o2 sensor question

dallen341

 
 
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Ever since I had a new exhaust system put on my 1989 FJ62 it has idled a bit rough and runs different. I can't qualify different other than at 2300 rpm's it seems to have a small boost in power. For some reason I had always suspected that the two o2 sensors had been placed in the wrong exhaust pipes. I finally checked tonight and it appears that the exhaust pipe for the forward bank of cylinders has the o2 bung and sensor for the rear bank of cylinders and vice-a-versa.

So the $64k question is does anyone know if the computer knows the difference if it is getting front bank info from the rear bank o2 sensor and vice-a-versa? I would think that it would, hence the two different sensors, yet I'm not sure how the computer works.

Thanks...Don
 

dallen341

 
 
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o2 question

I believe they are both heated. One serves the front three cylinders and the other serves the rear three cylinders. I'm guessing each bank of three cylinders has it's own control loop, but am not sure. Thus my ?

Thanks...Don
 

dd113

 
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The sensors are the same from side to side. I have switched leads from one sensor to another with no negative results so I dont think it matters. We have also considered doing away with one sensor and doubling the wires to the new single sensor. It should work just fine but we have not tested it yet.

Have you run the codes and done the OEM test on the sensors. We find that even if they pass the test some are still bad and need replacement. Usually the symptom of a semi-bad sensor is a rough idle that can ONLY be explained by the O2s. That is: everything else in the system, that could possibly cause a rough idle, is either new or known/tested good.
 
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Good time to ask this question! <grin>

It has been explained to me that the signal from the O2 sensors is not looked at (by the onboard computer) until the engine reaches operating temperature. Thus, the source of a rough idle, hesitation, etc. at start-up lies some where else. Meaning, not with the O2 sensors, correct?
 

dd113

 
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Rogorn said:
Good time to ask this question! <grin>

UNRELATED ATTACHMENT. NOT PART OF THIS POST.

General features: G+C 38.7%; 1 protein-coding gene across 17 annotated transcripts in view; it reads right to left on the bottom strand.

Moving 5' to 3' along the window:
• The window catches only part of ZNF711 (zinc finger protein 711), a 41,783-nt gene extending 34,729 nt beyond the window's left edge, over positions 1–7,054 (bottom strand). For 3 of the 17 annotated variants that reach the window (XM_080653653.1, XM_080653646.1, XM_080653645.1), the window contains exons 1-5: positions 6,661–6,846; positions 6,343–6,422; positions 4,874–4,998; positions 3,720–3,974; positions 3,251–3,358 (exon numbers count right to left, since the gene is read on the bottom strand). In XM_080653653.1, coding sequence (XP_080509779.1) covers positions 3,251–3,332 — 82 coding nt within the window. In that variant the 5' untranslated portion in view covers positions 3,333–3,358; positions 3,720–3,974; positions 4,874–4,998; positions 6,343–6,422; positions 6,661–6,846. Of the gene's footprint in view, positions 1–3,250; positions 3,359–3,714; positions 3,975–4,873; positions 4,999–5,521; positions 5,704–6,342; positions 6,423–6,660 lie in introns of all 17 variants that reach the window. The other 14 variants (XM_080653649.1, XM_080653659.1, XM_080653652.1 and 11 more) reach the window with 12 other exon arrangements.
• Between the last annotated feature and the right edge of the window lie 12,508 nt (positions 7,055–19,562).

It has been explained to me that the signal from the O2 sensors is not looked at (by the onboard computer) until the engine reaches operating temperature. Thus, the source of a rough idle, hesitation, etc. at start-up lies some where else. Meaning, not with the O2 sensors, correct?

Pull clean and test your cold start injector and the cold start BVSV.
 

dallen341

 
 
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dd113 said:
The sensors are the same from side to side. I have switched leads from one sensor to another with no negative results so I dont think it matters. We have also considered doing away with one sensor and doubling the wires to the new single sensor. It should work just fine but we have not tested it yet.

Have you run the codes and done the OEM test on the sensors. We find that even if they pass the test some are still bad and need replacement. Usually the symptom of a semi-bad sensor is a rough idle that can ONLY be explained by the O2s. That is: everything else in the system, that could possibly cause a rough idle, is either new or known/tested good.
I replaced the sensors at the same time I had the exhaust syystem done. I used Toyota o2 sensors.

Thanks...Don
 

dd113

 
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Rogorn said:
Thanks, DD.

Color me "too-new", what is the "BVSV"? :confused:
It is Bi metal vacume switching valve but you dont have one! I was thinking Fj60??? WHo knows. You have a cold start injector time switch on the thermo housing. There are resistance checks to do on it to make sure it works correctly.
 
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Help! I am new to the forum and a novice mechanic. Had my 1988 FJ62 throwing codes 25 and 26 so I went ahead and purchased new O2 sensors. Just needing the location and best way to replace them. Thanks!
 

ekberger

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If you have the new O2 sensors in hand you'll know what they look like and if you look at the forward section of the exhaust pipe you will see them. The difficulty will come from trying to remove the old rusted nuts; 2 each per sensor. I found that no amount of PB Blaster would do it. I finally had to grind the nuts in two with a die grinder and split them with a cold chisel. Perhaps you could cut with something like a Dremmel but the difficult part is getting in there as there is very little room to work. I was careful enough with my die grinder to not cut into or damage the threads on the studs. The other part is just to unplug the wire harness. Replace all nuts and the 2 gaskets.
 

ekberger

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Also don't know what brand O2 sensor you purchased but those more knowledgeable than me told me to use the Denso sensors in my 62 vs the Bosh. So far they work as advertised.
 
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